Haftar forces claim Sirte


Libyan forces loyal to eastern-based commander Khalifa Haftar said they took control of the strategic coastal city Sirte in a rapid advance preceded by air strikes.

Holding Sirte would be an important gain for Haftar, who since April has been waging a military offensive on Tripoli, home to Libya’s internationally recognised Government of National Accord (GNA).

Sirte is in the centre of Libya’s Mediterranean coast, and was controlled by GNA-aligned forces since they ejected Islamic State from the city with the help of US air strikes in 2016.

Haftar’s self-styled Libyan National Army (LNA) said it took areas surrounding Sirte, including al-Qardabiya air base, before moving to the city centre.

“The commander-in-chief decided on a well-planned, pre-emptive strike and within less than three hours we were in the heart of Sirte,” said LNA spokesman Ahmed al-Mismari.

“It was a sudden, swift operation,” he said, adding the advance was preceded by several hours of air strikes.

An LNA military source said forces from Misrata, to the northwest, retreated. Misrata led the campaign against Islamic State and is a key source of military power for the GNA.

Earlier, a resident in Sirte city centre told Reuters by phone: “We can see convoys of LNA inside Sirte city … they control large parts of the city now. We also hear gunfire.”

There was no immediate comment from GNA forces.

The LNA advance comes as Turkey prepares to send military advisors and experts to Libya to help shore up the GNA, part of rising international involvement in Libya’s conflict.

Haftar’s LNA has received material and military support from countries including the United Arab Emirates, Jordan and Egypt, according to UN experts and diplomats.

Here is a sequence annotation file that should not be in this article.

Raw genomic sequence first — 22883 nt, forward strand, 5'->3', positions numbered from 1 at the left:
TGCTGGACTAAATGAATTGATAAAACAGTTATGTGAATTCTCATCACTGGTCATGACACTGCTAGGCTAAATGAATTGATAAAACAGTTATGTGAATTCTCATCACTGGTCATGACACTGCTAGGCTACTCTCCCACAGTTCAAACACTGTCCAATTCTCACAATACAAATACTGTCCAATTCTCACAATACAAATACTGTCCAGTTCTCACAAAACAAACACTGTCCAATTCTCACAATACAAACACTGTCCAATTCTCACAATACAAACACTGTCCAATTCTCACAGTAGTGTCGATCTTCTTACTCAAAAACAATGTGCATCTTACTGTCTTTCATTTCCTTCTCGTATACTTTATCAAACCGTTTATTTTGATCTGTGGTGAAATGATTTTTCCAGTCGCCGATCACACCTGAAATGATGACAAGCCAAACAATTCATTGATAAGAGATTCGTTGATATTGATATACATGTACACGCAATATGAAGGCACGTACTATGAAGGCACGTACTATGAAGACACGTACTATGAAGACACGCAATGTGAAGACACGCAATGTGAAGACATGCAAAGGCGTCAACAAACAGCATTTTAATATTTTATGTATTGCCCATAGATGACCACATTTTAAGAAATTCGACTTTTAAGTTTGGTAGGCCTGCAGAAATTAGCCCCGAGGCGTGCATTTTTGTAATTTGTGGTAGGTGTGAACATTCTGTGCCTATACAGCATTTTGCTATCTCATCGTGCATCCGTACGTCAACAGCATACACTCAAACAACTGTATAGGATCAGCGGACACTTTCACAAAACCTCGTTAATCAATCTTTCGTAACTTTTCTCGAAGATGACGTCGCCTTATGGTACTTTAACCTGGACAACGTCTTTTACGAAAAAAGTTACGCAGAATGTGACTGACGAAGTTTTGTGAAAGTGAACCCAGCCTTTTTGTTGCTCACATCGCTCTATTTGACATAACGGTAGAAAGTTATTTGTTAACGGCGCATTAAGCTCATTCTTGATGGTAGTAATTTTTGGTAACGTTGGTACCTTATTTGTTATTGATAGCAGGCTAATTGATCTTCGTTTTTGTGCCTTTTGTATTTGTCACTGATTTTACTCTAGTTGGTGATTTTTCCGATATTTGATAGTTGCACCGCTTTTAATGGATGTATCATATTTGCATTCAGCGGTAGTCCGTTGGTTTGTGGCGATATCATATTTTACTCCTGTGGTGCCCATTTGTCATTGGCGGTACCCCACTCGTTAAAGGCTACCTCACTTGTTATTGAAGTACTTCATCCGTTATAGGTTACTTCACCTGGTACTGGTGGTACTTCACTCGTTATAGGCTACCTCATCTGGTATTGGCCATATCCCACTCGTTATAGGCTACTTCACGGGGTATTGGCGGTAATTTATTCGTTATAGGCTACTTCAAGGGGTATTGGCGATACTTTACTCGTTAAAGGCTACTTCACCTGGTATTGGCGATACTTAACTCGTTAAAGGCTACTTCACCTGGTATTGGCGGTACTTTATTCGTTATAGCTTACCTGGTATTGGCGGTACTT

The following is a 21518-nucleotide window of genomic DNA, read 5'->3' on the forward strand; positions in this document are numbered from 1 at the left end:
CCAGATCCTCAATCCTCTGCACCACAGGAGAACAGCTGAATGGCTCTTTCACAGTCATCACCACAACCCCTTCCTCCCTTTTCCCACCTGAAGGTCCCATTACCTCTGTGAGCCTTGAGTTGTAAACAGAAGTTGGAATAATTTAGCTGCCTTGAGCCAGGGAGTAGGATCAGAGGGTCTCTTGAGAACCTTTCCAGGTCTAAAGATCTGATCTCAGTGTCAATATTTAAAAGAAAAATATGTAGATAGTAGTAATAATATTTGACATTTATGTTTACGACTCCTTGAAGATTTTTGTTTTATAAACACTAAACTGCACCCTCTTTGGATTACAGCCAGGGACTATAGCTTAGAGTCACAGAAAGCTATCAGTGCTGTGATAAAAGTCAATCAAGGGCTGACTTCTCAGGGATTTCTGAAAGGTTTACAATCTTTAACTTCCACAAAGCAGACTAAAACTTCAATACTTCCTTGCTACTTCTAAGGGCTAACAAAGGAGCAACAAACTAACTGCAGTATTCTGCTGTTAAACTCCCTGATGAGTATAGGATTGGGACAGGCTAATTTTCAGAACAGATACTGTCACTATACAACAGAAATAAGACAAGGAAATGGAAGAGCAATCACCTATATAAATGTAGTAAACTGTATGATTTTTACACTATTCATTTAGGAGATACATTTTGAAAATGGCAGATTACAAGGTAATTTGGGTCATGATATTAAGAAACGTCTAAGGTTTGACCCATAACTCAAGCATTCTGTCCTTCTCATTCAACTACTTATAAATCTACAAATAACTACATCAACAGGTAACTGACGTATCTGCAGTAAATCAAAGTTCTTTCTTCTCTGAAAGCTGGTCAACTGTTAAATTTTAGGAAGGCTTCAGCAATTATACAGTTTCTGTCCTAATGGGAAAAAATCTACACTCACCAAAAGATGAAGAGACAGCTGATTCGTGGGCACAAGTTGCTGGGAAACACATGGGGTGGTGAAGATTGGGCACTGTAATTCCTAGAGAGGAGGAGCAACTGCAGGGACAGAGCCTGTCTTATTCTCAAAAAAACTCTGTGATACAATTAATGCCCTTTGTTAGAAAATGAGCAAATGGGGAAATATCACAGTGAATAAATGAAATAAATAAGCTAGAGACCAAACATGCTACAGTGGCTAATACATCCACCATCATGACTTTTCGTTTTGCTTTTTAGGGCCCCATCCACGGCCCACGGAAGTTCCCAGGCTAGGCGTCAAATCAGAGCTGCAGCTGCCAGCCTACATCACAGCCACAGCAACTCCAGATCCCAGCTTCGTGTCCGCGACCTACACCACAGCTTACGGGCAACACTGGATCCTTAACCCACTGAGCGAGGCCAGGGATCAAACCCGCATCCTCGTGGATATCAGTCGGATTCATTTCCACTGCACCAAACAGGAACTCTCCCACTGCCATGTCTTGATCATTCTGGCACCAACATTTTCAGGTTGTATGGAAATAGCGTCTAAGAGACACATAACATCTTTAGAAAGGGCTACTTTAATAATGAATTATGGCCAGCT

Since launching the campaign for Benghazi, Libya’s second city, in 2014, Haftar gradually expanded territorial control across the vast, mainly desert country.

Gains have sometimes been made through deals with local groups sympathetic to the LNA and involved limited military effort, though the offensive to capture Tripoli, home to around half of Libya’s population of six million, stalled.

Sirte is the birthplace of former Libyan leader Muammar Gaddafi and where he was captured and killed after a NATO-backed uprising in 2011. Among the cities opposing the uprising, it was taken over by Islamic State in early 2015, becoming the jihadist group’s most important base outside the Middle East.

It is also a main base of the Ferjan tribe, of which Haftar is a member.

The city is just west of Libya’s oil crescent, a strip of coastline along which key oil export terminals are located. Haftar’s forces seized the oil ports in 2016.

LNA sources said Sirte’s 604 Brigade, a powerful military unit dominated by ultra-conservative Salafists that also took part in the fight against Islamic State, switched allegiance to the LNA about two weeks ago.

Haftar is seeking to rid Tripoli of armed groups and combat extremism. His opponents say he fuelled war and instability and fear he will return Libya to one-man rule.

In recent weeks there has been an escalation of fighting, shelling and air strikes around Tripoli. On Saturday a military academy in the capital was hit, killing at least 30 people.

UN Libya envoy Ghassan Salame said the drone strike on the academy was likely carried out by a foreign country backing the LNA, without elaborating. He called on foreign powers to “keep out of Libya”.